I contributed to the recently published Digital Science report on the Connected Culture of Collaboration. In it I explore how it is important for science to understand more about how collaboration, multi-disciplinary research and team science work to best effect. And maybe, when collaboration might not be the best option. There is also a possibility of what researchers at MIT, Magdalini Papadaki and Gigi Hirsch, coined ‘consortium fatigue’ arising, whereby large scale research may result in, for example, low productivity or a sense of redundancy.
‘Science of science’ (or as the MIT team suggested ‘science of collaboration’) always seems woefully neglected, and under-funded, given that if we knew how to optimise support for science and research, we should be able to produce many more of those outputs that funding agencies are keen to count, and accelerate their impact both within and beyond academia.
There is more to know about when and how to forge, sustain and nurture collaboration.
The starting point for understanding collaboration is, as Laure Haak, Executive Director of ORCID, who wrote the Collaboration report’s foreword says, ‘we need to be intentional with our infrastructure’. The way research is set up, directed, executed, where, with what, with whom, and all the other things that can influence the results of an experiment at any given time, on any given day, provides the context that is likely to be pivotal in making a breakthrough, or not. Put simply, the environment and resources, and the team, available for scientific research are crucial.
It is easy to find examples of multi-disciplinary teams and collaborations that have produced significant leaps forward and far-reaching impact. A recent analysis of the UK’s Research Excellence Framework (REF) found that over 80 per cent of the REF impact case studies described impact that was based upon multidisciplinary research. There is, however, more to know about when and how to forge, sustain and nurture collaboration. There is also evidence that working as part of a large team or collaboration can have a detrimental effect on the career of some individuals; particularly while research articles remain a researcher’s main currency.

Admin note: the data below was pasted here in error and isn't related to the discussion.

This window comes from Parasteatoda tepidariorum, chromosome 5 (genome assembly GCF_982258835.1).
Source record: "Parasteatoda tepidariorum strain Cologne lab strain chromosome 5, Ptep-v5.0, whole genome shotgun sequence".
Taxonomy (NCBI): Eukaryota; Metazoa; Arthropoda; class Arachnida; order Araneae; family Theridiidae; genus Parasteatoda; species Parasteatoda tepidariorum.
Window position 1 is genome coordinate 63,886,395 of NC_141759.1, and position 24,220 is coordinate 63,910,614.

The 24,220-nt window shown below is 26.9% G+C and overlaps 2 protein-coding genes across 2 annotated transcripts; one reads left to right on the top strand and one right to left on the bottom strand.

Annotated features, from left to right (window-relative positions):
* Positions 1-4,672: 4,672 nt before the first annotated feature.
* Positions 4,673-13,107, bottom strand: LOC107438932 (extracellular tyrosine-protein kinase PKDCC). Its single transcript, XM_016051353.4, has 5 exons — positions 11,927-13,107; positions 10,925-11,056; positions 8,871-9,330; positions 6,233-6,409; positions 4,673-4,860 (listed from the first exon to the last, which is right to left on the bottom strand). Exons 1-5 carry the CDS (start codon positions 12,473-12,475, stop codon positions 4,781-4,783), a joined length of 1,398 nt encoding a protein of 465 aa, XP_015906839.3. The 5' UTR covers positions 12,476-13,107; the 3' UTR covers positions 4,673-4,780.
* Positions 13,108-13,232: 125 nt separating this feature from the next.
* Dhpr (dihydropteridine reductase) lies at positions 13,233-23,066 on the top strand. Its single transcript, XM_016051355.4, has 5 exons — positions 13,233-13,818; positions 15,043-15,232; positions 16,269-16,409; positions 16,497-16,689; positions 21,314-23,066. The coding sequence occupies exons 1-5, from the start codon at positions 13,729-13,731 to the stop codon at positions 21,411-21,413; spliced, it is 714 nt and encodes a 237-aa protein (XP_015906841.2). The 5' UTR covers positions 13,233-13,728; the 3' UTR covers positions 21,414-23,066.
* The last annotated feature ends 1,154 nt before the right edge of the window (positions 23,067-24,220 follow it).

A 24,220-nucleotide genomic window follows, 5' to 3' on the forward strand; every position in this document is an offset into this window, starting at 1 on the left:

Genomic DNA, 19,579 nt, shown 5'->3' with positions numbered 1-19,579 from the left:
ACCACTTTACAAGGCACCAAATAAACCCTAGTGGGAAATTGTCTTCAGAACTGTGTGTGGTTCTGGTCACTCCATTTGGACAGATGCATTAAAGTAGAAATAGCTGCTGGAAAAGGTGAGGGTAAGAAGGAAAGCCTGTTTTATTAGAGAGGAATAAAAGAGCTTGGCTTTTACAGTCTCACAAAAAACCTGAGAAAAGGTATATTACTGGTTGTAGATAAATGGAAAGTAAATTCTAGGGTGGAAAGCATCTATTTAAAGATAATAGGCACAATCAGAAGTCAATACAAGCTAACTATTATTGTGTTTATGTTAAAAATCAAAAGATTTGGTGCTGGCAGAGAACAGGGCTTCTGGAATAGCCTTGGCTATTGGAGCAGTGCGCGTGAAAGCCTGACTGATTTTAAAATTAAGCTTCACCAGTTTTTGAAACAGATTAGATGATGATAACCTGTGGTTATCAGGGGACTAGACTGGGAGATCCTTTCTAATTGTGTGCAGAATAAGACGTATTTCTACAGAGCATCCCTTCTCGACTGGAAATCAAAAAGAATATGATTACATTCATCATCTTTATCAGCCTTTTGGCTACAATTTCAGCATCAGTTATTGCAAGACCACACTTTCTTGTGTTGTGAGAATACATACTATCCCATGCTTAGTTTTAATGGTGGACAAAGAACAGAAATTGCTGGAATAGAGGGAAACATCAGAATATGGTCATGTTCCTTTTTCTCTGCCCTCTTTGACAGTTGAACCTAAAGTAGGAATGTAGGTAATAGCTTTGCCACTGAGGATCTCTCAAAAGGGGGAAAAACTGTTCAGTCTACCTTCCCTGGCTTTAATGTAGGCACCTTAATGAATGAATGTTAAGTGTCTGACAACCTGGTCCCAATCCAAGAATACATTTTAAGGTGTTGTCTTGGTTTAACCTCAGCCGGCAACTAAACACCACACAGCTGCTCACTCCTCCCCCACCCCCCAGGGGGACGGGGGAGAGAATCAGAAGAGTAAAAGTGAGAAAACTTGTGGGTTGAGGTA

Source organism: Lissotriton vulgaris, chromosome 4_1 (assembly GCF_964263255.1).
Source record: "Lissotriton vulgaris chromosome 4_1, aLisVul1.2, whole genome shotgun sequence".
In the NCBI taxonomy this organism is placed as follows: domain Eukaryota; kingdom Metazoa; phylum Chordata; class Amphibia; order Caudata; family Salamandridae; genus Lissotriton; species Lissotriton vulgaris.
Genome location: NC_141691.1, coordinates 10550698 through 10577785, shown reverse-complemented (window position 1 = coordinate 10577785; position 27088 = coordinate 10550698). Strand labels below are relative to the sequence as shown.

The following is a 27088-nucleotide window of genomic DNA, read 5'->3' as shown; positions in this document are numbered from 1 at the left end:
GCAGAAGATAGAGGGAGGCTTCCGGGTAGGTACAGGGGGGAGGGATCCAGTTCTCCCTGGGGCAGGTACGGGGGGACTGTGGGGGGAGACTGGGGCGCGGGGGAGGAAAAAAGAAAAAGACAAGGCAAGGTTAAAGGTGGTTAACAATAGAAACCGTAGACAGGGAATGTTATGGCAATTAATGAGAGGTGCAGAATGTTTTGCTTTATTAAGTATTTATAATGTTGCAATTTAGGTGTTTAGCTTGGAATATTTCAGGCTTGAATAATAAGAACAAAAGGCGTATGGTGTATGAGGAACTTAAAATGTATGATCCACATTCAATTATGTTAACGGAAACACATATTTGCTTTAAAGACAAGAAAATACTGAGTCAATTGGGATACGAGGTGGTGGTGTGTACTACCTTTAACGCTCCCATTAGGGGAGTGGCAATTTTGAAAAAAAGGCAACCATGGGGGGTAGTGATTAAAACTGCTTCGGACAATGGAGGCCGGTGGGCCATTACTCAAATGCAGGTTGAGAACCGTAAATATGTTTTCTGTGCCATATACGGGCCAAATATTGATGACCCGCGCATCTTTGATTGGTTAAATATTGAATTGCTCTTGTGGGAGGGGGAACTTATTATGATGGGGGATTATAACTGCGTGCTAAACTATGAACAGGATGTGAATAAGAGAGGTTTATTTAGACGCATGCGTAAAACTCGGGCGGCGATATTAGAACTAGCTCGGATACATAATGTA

Assigning authors’ roles
To provide an updated view of authorship and greater transparency around research contributions, the Contributor Roles Taxonomy (CRediT) was developed.
Original research papers with a small number of authors, particularly in the life sciences, have become increasingly rare. Therefore, use of author position, as a way to estimate levels of researcher contributions is not useful nor is it easy to distinguish the role each author played. To provide an updated view of authorship and greater transparency around research contributions, the Contributor Roles Taxonomy (CRediT) was developed.
CRediT is the result of cross-sector collaboration, medical journal editors, researchers, research institutions, funding agencies, publishers and learned societies, and provides a simple taxonomy of roles that can be assigned as descriptors of individuals’ contributions to scholarly published output.
Individual contributions are captured in a structured format and stored as a piece of meta-data during an article’s submission process. The taxonomy, going way beyond the concept of ‘authorship’, includes a range of roles such as data curation; development of design methodology; programming and software development; application of statistical or mathematical techniques to analyze data; and data visualization. Assigning these roles to those putting their name to a piece of scholarly output allows individuals to be recognised for specific skills and contributions to the research enterprise.
What changes have we seen?
If we can understand how collaborations work and when, we can properly incentivise the sorts of behaviours and collaborations that might make breakthroughs more commonplace
Since its launch in 2014, there has been considerable support for CRediT’s pragmatic way to provide transparency and discoverability to research contributions, and importantly build this into the scholarly communication infrastructure at minimal effort to researchers. The standards organisation, CASRAI (Consortia Advancing Standards in Research Administration), is the custodian of the CRediT taxonomy, and many organisations are already using the taxonomy. In 2016 PLOS implemented the CRediT taxonomy for authors across all its journals; Cell Press have endorsed the use of the roles amongst their ‘authors’; Aries Systems includes the taxonomy in its Editorial Manager manuscript submission system; and F1000 are implementing the taxonomy across their open research publishing platforms during 2017.
If others follow, this means that we will be able to tie contributions, to collaborations, to outputs and to impact. Collaborations are considered by policymakers and funding agencies to be increasingly crucial ways to tackle complex scientific problems and global challenges. If we can understand how collaborations work and when, we can properly incentivise the sorts of behaviours and collaborations that might make breakthroughs more commonplace and potentially speed up the translation to tangible impacts. And for ‘science of science’ enthusiasts like me, it will take us a small, but helpful, step closer to being able to understand how science and research works.